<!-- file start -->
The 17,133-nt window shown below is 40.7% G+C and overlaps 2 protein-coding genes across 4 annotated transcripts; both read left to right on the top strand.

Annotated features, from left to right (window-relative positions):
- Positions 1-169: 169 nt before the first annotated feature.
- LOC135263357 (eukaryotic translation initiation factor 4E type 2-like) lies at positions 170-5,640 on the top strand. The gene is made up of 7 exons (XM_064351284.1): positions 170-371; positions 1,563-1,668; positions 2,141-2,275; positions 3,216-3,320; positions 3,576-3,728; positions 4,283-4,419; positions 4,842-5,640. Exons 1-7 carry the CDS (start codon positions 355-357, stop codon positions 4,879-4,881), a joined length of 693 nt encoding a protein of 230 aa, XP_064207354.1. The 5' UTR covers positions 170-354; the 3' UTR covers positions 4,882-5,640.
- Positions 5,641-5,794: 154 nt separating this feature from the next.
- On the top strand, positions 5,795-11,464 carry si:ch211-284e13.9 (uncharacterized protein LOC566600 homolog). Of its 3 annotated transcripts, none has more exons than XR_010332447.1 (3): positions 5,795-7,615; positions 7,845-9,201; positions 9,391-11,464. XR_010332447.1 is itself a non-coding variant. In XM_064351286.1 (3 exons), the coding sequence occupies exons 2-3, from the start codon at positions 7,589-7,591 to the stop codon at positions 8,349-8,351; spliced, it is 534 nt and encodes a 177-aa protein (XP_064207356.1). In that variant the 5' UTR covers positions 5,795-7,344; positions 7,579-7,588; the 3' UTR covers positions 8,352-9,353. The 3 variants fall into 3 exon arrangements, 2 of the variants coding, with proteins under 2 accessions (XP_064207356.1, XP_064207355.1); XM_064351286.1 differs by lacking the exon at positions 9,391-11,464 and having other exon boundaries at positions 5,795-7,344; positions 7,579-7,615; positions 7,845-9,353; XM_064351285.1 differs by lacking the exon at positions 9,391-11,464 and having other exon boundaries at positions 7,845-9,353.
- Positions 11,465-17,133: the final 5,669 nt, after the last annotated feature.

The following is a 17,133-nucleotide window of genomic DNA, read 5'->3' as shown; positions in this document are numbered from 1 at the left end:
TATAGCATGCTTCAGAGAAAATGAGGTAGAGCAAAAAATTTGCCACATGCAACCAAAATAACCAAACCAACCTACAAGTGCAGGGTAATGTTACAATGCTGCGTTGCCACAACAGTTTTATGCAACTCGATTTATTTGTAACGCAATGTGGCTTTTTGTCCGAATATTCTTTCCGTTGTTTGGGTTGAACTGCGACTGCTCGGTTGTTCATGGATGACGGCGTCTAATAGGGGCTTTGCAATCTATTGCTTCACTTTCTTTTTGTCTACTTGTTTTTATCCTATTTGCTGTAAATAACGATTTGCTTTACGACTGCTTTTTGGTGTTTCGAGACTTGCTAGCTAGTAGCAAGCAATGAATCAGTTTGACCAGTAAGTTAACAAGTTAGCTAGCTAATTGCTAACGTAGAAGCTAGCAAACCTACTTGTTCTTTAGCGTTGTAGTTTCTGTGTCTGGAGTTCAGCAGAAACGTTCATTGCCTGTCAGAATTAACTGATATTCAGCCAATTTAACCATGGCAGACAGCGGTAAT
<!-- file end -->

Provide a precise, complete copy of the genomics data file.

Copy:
The 17,133-nt window shown below is 40.7% G+C and overlaps 2 protein-coding genes across 4 annotated transcripts; both read left to right on the top strand.

Annotated features, from left to right (window-relative positions):
- Positions 1-169: 169 nt before the first annotated feature.
- LOC135263357 (eukaryotic translation initiation factor 4E type 2-like) lies at positions 170-5,640 on the top strand. The gene is made up of 7 exons (XM_064351284.1): positions 170-371; positions 1,563-1,668; positions 2,141-2,275; positions 3,216-3,320; positions 3,576-3,728; positions 4,283-4,419; positions 4,842-5,640. Exons 1-7 carry the CDS (start codon positions 355-357, stop codon positions 4,879-4,881), a joined length of 693 nt encoding a protein of 230 aa, XP_064207354.1. The 5' UTR covers positions 170-354; the 3' UTR covers positions 4,882-5,640.
- Positions 5,641-5,794: 154 nt separating this feature from the next.
- On the top strand, positions 5,795-11,464 carry si:ch211-284e13.9 (uncharacterized protein LOC566600 homolog). Of its 3 annotated transcripts, none has more exons than XR_010332447.1 (3): positions 5,795-7,615; positions 7,845-9,201; positions 9,391-11,464. XR_010332447.1 is itself a non-coding variant. In XM_064351286.1 (3 exons), the coding sequence occupies exons 2-3, from the start codon at positions 7,589-7,591 to the stop codon at positions 8,349-8,351; spliced, it is 534 nt and encodes a 177-aa protein (XP_064207356.1). In that variant the 5' UTR covers positions 5,795-7,344; positions 7,579-7,588; the 3' UTR covers positions 8,352-9,353. The 3 variants fall into 3 exon arrangements, 2 of the variants coding, with proteins under 2 accessions (XP_064207356.1, XP_064207355.1); XM_064351286.1 differs by lacking the exon at positions 9,391-11,464 and having other exon boundaries at positions 5,795-7,344; positions 7,579-7,615; positions 7,845-9,353; XM_064351285.1 differs by lacking the exon at positions 9,391-11,464 and having other exon boundaries at positions 7,845-9,353.
- Positions 11,465-17,133: the final 5,669 nt, after the last annotated feature.

The following is a 17,133-nucleotide window of genomic DNA, read 5'->3' as shown; positions in this document are numbered from 1 at the left end:
TATAGCATGCTTCAGAGAAAATGAGGTAGAGCAAAAAATTTGCCACATGCAACCAAAATAACCAAACCAACCTACAAGTGCAGGGTAATGTTACAATGCTGCGTTGCCACAACAGTTTTATGCAACTCGATTTATTTGTAACGCAATGTGGCTTTTTGTCCGAATATTCTTTCCGTTGTTTGGGTTGAACTGCGACTGCTCGGTTGTTCATGGATGACGGCGTCTAATAGGGGCTTTGCAATCTATTGCTTCACTTTCTTTTTGTCTACTTGTTTTTATCCTATTTGCTGTAAATAACGATTTGCTTTACGACTGCTTTTTGGTGTTTCGAGACTTGCTAGCTAGTAGCAAGCAATGAATCAGTTTGACCAGTAAGTTAACAAGTTAGCTAGCTAATTGCTAACGTAGAAGCTAGCAAACCTACTTGTTCTTTAGCGTTGTAGTTTCTGTGTCTGGAGTTCAGCAGAAACGTTCATTGCCTGTCAGAATTAACTGATATTCAGCCAATTTAACCATGGCAGACAGCGGTAAT